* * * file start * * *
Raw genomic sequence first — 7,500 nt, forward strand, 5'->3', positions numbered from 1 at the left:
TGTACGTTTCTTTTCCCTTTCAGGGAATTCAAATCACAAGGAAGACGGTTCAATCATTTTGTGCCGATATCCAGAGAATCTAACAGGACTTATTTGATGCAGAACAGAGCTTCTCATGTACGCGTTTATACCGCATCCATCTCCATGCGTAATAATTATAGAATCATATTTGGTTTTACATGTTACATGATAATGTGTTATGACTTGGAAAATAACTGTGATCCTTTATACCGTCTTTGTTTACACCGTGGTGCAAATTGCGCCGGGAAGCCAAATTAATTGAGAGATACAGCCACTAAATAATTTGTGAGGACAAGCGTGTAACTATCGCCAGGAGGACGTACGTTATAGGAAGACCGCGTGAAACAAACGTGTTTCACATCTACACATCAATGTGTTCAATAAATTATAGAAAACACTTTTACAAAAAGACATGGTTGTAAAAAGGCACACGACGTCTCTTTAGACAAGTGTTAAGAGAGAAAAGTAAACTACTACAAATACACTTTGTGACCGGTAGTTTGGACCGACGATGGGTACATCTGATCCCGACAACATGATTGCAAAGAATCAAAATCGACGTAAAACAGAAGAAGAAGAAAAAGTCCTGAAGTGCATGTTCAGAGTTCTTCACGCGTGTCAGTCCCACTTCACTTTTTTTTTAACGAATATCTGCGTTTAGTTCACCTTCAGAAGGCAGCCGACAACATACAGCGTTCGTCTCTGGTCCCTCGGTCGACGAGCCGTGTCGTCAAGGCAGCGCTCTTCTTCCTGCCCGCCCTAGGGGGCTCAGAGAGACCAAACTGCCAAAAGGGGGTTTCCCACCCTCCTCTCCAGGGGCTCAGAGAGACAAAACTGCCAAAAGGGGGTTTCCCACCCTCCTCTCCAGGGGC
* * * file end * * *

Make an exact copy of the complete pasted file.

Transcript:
Raw genomic sequence first — 7,500 nt, forward strand, 5'->3', positions numbered from 1 at the left:
TGTACGTTTCTTTTCCCTTTCAGGGAATTCAAATCACAAGGAAGACGGTTCAATCATTTTGTGCCGATATCCAGAGAATCTAACAGGACTTATTTGATGCAGAACAGAGCTTCTCATGTACGCGTTTATACCGCATCCATCTCCATGCGTAATAATTATAGAATCATATTTGGTTTTACATGTTACATGATAATGTGTTATGACTTGGAAAATAACTGTGATCCTTTATACCGTCTTTGTTTACACCGTGGTGCAAATTGCGCCGGGAAGCCAAATTAATTGAGAGATACAGCCACTAAATAATTTGTGAGGACAAGCGTGTAACTATCGCCAGGAGGACGTACGTTATAGGAAGACCGCGTGAAACAAACGTGTTTCACATCTACACATCAATGTGTTCAATAAATTATAGAAAACACTTTTACAAAAAGACATGGTTGTAAAAAGGCACACGACGTCTCTTTAGACAAGTGTTAAGAGAGAAAAGTAAACTACTACAAATACACTTTGTGACCGGTAGTTTGGACCGACGATGGGTACATCTGATCCCGACAACATGATTGCAAAGAATCAAAATCGACGTAAAACAGAAGAAGAAGAAAAAGTCCTGAAGTGCATGTTCAGAGTTCTTCACGCGTGTCAGTCCCACTTCACTTTTTTTTTAACGAATATCTGCGTTTAGTTCACCTTCAGAAGGCAGCCGACAACATACAGCGTTCGTCTCTGGTCCCTCGGTCGACGAGCCGTGTCGTCAAGGCAGCGCTCTTCTTCCTGCCCGCCCTAGGGGGCTCAGAGAGACCAAACTGCCAAAAGGGGGTTTCCCACCCTCCTCTCCAGGGGCTCAGAGAGACAAAACTGCCAAAAGGGGGTTTCCCACCCTCCTCTCCAGGGGC